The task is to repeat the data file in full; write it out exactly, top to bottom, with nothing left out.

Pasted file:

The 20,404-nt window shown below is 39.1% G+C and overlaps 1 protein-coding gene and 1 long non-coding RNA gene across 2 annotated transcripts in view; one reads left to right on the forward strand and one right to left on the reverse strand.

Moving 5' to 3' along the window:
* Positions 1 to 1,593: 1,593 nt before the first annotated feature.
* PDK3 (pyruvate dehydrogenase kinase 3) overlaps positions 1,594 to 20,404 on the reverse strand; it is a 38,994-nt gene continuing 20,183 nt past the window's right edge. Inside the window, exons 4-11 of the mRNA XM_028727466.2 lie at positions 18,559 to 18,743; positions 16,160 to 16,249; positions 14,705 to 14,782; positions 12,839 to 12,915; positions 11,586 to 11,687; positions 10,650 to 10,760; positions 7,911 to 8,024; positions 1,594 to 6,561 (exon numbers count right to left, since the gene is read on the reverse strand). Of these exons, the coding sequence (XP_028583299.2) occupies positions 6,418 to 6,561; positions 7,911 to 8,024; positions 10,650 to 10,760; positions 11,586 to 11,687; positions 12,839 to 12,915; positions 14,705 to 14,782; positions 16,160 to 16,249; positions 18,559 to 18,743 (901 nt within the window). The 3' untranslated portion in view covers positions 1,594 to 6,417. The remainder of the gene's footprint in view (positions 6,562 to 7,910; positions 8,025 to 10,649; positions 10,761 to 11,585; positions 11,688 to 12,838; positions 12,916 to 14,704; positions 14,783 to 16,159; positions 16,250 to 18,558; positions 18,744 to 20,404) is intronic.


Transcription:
The 20,404-nt window shown below is 39.1% G+C and overlaps 1 protein-coding gene and 1 long non-coding RNA gene across 2 annotated transcripts in view; one reads left to right on the forward strand and one right to left on the reverse strand.

Moving 5' to 3' along the window:
* Positions 1 to 1,593: 1,593 nt before the first annotated feature.
* PDK3 (pyruvate dehydrogenase kinase 3) overlaps positions 1,594 to 20,404 on the reverse strand; it is a 38,994-nt gene continuing 20,183 nt past the window's right edge. Inside the window, exons 4-11 of the mRNA XM_028727466.2 lie at positions 18,559 to 18,743; positions 16,160 to 16,249; positions 14,705 to 14,782; positions 12,839 to 12,915; positions 11,586 to 11,687; positions 10,650 to 10,760; positions 7,911 to 8,024; positions 1,594 to 6,561 (exon numbers count right to left, since the gene is read on the reverse strand). Of these exons, the coding sequence (XP_028583299.2) occupies positions 6,418 to 6,561; positions 7,911 to 8,024; positions 10,650 to 10,760; positions 11,586 to 11,687; positions 12,839 to 12,915; positions 14,705 to 14,782; positions 16,160 to 16,249; positions 18,559 to 18,743 (901 nt within the window). The 3' untranslated portion in view covers positions 1,594 to 6,417. The remainder of the gene's footprint in view (positions 6,562 to 7,910; positions 8,025 to 10,649; positions 10,761 to 11,585; positions 11,688 to 12,838; positions 12,916 to 14,704; positions 14,783 to 16,159; positions 16,250 to 18,558; positions 18,744 to 20,404) is intronic.